There isn’t a single day that’s gone by where I haven’t had to email or fax statements, transactions, and responses to questions from the real estate team, the mortgage team, the insurance team, and the title company. I’m convinced that you have to work a day job and be available online with access to all of your financial accounts to get this thing closed. It has been insane.
Here’s an example of one of the many items that the underwriter dug into.
Underwriter: We need you to verify payment of your rent for the past year.
Me: Sure, here’s our landlord’s home phone and cell phone number.
Underwriter: We can’t verify the information since he’s an individual and not an official rental property management company.
Me: So what do you want me to do? He’s the one who owns the building.
Underwriter: We need you to prove that you paid rent every month.
Me: Here are my checking account transactions.
Underwriter: Why do you pay your rent in cash?
Me: That’s something you should ask the landlord.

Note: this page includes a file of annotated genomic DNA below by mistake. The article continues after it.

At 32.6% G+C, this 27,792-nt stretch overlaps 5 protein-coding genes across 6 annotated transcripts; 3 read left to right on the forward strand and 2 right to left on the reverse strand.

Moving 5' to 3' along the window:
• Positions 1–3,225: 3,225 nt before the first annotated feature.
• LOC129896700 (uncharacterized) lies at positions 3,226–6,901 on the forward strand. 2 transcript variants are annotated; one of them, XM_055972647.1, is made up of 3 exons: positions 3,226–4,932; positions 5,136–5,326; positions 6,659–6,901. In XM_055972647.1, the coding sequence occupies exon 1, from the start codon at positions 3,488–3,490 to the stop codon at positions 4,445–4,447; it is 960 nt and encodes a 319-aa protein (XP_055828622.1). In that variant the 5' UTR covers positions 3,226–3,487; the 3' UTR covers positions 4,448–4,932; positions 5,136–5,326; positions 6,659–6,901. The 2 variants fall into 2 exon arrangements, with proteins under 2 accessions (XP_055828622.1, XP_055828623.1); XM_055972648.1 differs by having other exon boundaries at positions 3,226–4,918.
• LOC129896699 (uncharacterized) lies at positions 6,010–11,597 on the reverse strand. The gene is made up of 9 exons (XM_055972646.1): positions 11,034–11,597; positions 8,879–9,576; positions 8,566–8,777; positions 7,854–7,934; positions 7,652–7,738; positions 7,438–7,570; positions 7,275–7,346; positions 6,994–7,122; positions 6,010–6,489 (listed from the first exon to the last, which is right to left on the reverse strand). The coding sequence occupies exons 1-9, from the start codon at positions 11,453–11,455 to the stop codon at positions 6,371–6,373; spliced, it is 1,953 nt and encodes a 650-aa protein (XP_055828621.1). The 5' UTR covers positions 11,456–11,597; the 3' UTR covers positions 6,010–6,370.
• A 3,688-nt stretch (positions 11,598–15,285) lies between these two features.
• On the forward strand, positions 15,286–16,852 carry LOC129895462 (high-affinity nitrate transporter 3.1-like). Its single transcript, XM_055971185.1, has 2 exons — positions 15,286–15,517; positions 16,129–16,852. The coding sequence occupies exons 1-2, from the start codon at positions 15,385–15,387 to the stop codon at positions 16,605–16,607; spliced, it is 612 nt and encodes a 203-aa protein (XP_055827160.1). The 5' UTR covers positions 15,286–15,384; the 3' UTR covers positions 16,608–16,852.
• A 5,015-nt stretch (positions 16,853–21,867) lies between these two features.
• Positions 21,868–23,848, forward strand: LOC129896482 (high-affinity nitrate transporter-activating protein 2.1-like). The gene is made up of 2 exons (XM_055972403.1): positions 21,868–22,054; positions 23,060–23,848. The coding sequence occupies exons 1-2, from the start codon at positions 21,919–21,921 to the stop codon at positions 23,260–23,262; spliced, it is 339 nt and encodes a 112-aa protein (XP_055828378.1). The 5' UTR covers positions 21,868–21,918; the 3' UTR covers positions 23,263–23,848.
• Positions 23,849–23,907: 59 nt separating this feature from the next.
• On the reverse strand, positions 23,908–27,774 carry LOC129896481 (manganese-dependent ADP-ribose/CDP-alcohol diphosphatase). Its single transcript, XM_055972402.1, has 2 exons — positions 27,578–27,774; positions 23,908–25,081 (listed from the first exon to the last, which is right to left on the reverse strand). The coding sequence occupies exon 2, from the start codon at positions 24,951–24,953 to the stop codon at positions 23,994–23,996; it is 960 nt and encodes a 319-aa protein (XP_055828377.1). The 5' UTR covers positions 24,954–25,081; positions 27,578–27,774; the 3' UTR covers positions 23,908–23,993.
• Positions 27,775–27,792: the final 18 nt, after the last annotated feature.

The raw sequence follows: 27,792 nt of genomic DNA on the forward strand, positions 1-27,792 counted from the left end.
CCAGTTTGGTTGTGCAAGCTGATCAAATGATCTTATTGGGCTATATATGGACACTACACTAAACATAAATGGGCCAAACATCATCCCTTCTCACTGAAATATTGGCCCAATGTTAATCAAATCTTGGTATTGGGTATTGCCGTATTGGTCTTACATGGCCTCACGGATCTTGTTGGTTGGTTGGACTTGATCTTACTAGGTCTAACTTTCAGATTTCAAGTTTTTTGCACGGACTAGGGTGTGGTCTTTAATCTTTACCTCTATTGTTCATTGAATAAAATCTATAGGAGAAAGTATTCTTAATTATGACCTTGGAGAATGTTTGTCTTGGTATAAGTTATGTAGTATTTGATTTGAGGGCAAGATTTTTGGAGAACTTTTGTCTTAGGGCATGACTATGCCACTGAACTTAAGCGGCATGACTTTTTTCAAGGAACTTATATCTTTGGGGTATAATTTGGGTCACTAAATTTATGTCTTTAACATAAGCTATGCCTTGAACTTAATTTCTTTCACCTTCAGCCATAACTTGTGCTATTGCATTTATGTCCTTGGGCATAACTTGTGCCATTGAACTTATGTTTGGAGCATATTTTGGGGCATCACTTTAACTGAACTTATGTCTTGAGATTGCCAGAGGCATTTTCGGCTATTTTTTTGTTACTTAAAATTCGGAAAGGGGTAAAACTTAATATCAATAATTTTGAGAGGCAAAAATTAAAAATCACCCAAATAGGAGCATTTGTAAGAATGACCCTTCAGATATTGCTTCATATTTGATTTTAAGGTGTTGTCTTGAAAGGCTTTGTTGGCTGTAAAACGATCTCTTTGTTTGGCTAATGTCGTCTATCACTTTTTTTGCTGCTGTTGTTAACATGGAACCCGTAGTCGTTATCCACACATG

Underwriter: How come sometimes you withdrew $1720 and sometimes $1740. I thought you said your rent was $1700.
Me: The rent is $1700! Sometimes we withdrew extra cash. What does it matter to you?!
Underwriter: We’re going to need you to sign a statement saying that your rent is $1700.
As background, I work for the company that I’m getting the loan from. They know how much I get paid every two weeks, what my annual bonuses have been, my stock allotment, and how much sits in my 401k account. What does it matter what my historical rent history has been? All that matters is that I make enough to be able to pay the mortgage on my own, and that doesn’t even include my husband’s compensation. So what is the big deal. So stressful and frustrating!
For those of you wanting to buy a home and thinking that saving enough for the down payment is enough, it’s not. You need to have a large excess amount of money on reserve even after your down payment and the fees are accounted for.
Welcome to home ownership! And I thought having the winning offer was the hard part.